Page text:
How to Deal: Living on a Budget
It’s the reason you’re sitting at home on a Friday night. It explains why your past few meals have (exclusively) featured processed carbohydrates. It also explains the pants you snagged off the sale rack—the ones that were almost your size.
No, I’m not talking about a derailed diet plan. I’m talking about the dreaded b-word: budget . For most people still in school or in the early stages of their careers, figuring out how to live on a budget can be a hard lesson to learn. I was lucky enough to grow up in a financially comfortable household—but that made the adjustment even more shocking when after college I moved to one of the most expensive cities in the world to start a career in a generally low-paying field.
It took a few “low account balance” warnings before I came to admit that I needed to find a way to track my spending— and curtail it in as many ways as I could—while still enjoying my life. If you’re going through the same budgetary blow that I did, here are a few tips for how to deal.
1. Checks and Balances
One of the best lessons I’ve learned is to balance my life the same way I might balance a checkbook. At the beginning of each month, decide where you want to (carefully!) splurge, and then decide where you will choose to cut back to balance out these treats. If you’re going to a fancy dinner for a friend’s birthday, eat in as much as possible the week before. If you want to buy a new dress for an upcoming party or wedding, make that this month’s one big-ticket purchase. And if you’ve done a great job all month and stayed under-budget, keep your spirits up by treating yourself to something small that you usually forego, like a manicure.
2. The Little Things
As cliché as it sounds, the little things really do add up. An avid coffee drinker who has a love/hate relationship with coffee makers and a love/love relationship with almost every café in Manhattan, I end up shelling out at least $2 every day on coffee. This doesn’t seem like a lot when I’m enjoying my latte, but when I calculate my coffee budget each month, it’s (almost) enough to make me dump out my cup. Similarly, the nail polish you impulsively grab at the drug store, the gum you spot at the register, and the cheap pair of neon sunglasses you see at the gas station might not seem like they’re majorly damaging your budget, but keep in mind: Over time, those small indulgences can have an even greater effect than major purchases.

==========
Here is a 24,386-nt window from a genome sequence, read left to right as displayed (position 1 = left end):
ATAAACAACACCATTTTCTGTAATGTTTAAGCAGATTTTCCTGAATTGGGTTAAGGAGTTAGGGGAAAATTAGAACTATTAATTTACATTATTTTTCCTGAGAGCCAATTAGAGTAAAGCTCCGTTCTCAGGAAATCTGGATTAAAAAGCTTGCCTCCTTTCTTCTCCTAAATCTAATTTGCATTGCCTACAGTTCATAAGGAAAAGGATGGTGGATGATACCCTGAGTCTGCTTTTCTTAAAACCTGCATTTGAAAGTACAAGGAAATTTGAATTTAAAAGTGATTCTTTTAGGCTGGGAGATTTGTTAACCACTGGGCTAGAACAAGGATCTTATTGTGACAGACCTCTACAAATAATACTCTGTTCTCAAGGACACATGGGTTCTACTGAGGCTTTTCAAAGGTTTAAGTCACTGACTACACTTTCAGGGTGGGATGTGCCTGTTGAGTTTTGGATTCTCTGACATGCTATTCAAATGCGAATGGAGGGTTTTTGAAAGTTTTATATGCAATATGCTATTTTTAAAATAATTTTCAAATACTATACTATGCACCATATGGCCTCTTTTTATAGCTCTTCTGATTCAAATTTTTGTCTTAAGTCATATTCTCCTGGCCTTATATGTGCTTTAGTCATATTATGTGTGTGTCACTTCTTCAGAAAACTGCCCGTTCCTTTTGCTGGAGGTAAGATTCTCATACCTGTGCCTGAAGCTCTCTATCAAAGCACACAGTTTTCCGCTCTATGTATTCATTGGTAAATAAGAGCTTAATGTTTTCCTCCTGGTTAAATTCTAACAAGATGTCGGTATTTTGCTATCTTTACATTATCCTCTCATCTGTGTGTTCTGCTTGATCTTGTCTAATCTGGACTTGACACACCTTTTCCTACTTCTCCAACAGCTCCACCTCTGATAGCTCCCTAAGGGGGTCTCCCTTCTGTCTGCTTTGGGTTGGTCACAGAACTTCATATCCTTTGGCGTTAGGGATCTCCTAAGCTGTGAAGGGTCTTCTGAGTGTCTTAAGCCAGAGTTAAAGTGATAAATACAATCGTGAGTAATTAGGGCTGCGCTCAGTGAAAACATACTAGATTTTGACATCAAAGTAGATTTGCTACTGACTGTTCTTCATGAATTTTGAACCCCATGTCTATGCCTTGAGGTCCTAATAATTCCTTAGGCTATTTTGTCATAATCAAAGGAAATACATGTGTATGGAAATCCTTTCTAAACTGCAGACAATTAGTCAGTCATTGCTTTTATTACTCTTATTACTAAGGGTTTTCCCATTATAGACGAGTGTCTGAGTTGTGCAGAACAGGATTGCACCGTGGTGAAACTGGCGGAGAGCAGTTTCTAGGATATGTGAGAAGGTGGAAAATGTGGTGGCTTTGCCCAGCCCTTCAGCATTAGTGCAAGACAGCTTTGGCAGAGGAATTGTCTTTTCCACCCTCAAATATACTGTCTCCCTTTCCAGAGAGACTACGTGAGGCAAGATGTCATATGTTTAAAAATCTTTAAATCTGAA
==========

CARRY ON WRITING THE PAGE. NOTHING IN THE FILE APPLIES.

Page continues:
3. A Method to the Madness
Just as with a diet, one of the things that can most quickly derail a budget plan is the feeling that you’ve lost all control over the situation. Once you make one mistake, you might want to forget the entire thing. Unlike some diets , however, a damaged budget can quickly be fixed. If you realize the pair of jeans you just bought on a whim are exactly the same as the pair in your closet you’ve only worn once (embarrassing confession: I’ve done this), there’s good news: Your mistake is returnable.
To prevent impulse purchases and “I can’t believe I did that” moments, it’s best to be honest with yourself about your spending habits. Try a digital budget helper, such as Mint.com , which tracks your purchases so you can see the areas (transportation, groceries, coffee!) in which you’re blowing most of your hard-earned money.
4. Set a Goal
Setting a goal for yourself when it comes to spending—even if it’s as simple as just getting through the month—can help you realize that you are not the hopeless victim of a low paycheck or a high cost of living. You may not be able to save enough to fly to the Bahamas , but that’s OK: You probably have enough to go out for a piña colada (or make one in your blender at home). When it comes to your finances, small victories can feel like big accomplishments—but you’ve got to set those goals in the first place before you can go meet them.
Photo courtesy of Alan Levine .
Katy Reddin grew up in Dallas, TX, but has since become an east coast convert. She earned a Bachelor’s degree from The University of Virginia, and then decided to take a victory lap the next year, leaving after having earned her Master’s degree in English. She now works in Corporate PR at one of the top five public relations firms in Manhattan, where being on all forms of social networking at work (at once) is luckily a part of her job.More from this Author